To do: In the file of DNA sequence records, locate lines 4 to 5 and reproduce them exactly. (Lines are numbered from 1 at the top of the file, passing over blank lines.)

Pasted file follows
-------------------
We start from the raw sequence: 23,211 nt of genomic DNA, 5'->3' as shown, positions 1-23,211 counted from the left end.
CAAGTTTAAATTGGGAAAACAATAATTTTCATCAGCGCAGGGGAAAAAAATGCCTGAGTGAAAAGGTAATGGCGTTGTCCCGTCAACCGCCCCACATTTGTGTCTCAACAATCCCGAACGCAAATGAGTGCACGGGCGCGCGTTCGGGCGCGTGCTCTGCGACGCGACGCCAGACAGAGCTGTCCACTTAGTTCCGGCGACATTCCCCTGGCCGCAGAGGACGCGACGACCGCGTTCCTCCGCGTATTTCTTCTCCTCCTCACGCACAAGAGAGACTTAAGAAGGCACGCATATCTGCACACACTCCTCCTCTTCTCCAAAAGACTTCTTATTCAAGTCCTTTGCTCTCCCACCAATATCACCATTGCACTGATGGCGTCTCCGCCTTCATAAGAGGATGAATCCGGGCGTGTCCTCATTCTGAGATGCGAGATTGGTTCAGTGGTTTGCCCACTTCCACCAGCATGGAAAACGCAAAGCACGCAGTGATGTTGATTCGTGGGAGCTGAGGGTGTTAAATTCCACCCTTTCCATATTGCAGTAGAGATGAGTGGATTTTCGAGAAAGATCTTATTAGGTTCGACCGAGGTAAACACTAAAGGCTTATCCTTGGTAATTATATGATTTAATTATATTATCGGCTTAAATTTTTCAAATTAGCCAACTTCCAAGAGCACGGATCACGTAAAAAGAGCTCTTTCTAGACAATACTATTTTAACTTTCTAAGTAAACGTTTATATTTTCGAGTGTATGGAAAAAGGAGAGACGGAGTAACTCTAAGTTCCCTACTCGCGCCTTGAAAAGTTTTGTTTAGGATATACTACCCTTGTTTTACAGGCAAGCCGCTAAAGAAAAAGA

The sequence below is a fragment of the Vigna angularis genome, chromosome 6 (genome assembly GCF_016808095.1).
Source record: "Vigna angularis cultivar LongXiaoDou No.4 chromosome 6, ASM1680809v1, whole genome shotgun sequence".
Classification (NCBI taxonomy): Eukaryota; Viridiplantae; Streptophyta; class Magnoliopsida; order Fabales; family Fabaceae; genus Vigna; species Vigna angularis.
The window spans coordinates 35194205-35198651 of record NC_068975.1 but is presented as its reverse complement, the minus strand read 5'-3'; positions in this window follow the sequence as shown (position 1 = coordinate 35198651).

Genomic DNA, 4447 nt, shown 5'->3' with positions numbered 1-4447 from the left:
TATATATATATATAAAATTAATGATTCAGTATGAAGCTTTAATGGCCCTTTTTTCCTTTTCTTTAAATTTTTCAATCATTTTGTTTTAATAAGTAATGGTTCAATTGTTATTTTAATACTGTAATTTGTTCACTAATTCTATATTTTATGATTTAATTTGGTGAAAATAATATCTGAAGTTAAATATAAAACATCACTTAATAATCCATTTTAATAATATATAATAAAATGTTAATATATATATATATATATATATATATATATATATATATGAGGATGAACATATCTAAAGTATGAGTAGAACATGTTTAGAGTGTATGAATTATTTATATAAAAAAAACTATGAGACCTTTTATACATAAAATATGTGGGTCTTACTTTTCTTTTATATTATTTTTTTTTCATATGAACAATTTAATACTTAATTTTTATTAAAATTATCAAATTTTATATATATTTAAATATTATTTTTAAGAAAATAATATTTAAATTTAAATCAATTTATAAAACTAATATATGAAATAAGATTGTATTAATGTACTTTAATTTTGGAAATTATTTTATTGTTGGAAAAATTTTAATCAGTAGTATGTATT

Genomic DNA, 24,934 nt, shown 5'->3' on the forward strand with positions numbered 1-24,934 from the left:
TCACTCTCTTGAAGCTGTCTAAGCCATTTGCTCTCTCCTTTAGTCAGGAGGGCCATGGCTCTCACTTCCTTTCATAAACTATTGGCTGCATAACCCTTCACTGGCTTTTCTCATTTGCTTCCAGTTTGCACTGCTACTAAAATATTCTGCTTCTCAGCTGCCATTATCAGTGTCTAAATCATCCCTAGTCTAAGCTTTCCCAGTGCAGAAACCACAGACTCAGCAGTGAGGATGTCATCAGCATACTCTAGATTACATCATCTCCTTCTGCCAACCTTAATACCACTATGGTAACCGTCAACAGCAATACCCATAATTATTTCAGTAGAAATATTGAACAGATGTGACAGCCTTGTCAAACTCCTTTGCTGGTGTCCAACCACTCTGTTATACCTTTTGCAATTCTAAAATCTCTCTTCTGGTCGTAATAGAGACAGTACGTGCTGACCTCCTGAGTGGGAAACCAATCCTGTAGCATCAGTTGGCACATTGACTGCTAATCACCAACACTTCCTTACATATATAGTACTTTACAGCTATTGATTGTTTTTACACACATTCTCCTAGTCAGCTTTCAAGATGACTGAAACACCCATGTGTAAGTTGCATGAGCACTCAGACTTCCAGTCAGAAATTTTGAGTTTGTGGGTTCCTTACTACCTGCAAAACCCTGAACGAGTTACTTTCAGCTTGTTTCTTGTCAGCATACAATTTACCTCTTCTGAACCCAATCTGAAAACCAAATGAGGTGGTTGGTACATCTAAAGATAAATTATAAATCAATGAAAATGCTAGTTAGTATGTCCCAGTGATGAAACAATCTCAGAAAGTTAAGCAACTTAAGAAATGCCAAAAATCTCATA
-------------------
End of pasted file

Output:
Source record: "Vigna angularis cultivar LongXiaoDou No.4 chromosome 6, ASM1680809v1, whole genome shotgun sequence".
Classification (NCBI taxonomy): Eukaryota; Viridiplantae; Streptophyta; class Magnoliopsida; order Fabales; family Fabaceae; genus Vigna; species Vigna angularis.